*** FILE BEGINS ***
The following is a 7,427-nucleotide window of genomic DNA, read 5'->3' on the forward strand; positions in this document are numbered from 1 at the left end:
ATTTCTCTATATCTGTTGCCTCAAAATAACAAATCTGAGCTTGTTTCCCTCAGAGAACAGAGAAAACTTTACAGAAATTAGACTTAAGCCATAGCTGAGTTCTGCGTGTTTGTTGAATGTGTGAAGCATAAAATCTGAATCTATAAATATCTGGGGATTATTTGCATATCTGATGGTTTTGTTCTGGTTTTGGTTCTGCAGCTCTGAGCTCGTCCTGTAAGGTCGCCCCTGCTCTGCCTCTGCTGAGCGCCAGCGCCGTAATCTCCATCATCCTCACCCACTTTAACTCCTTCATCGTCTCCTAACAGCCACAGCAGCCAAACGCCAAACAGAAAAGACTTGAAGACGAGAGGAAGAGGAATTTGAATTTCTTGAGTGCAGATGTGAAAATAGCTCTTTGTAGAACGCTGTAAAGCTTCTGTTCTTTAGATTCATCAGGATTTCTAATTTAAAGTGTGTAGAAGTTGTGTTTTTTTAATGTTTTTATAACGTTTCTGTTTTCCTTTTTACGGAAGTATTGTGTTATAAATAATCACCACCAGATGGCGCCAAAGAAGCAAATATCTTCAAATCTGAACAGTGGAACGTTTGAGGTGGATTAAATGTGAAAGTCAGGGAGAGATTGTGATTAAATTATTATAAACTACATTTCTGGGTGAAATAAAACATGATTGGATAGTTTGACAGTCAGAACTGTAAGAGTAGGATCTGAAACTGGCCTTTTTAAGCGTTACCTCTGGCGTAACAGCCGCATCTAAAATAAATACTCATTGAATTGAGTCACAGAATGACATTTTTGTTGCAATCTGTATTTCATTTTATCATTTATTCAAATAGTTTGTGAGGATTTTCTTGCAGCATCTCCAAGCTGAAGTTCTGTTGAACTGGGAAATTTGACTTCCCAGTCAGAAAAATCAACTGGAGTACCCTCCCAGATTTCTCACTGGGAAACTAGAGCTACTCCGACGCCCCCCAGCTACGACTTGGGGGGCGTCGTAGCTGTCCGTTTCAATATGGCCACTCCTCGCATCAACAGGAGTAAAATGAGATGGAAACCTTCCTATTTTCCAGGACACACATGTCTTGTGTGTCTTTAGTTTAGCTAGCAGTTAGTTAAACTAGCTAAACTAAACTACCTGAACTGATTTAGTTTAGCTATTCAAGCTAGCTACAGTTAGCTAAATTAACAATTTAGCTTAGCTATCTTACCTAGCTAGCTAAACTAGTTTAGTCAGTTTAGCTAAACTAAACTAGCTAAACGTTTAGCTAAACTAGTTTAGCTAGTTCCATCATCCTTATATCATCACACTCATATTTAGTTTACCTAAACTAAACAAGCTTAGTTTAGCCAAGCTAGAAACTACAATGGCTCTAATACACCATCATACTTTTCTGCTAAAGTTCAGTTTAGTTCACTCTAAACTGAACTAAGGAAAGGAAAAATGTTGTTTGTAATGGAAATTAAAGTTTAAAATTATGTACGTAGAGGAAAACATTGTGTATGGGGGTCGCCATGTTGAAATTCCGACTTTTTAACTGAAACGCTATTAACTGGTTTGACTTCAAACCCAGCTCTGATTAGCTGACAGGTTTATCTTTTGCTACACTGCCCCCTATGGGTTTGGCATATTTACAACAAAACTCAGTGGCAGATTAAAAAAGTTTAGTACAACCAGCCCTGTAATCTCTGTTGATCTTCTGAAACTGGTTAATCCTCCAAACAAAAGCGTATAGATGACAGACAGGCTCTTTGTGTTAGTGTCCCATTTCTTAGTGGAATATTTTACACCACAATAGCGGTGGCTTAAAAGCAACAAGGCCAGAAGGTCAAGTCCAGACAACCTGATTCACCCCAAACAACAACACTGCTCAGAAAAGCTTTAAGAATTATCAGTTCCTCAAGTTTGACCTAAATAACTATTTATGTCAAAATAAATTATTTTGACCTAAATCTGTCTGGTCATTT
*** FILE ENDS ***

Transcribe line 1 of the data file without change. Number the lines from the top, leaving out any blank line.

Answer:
The following is a 7,427-nucleotide window of genomic DNA, read 5'->3' on the forward strand; positions in this document are numbered from 1 at the left end: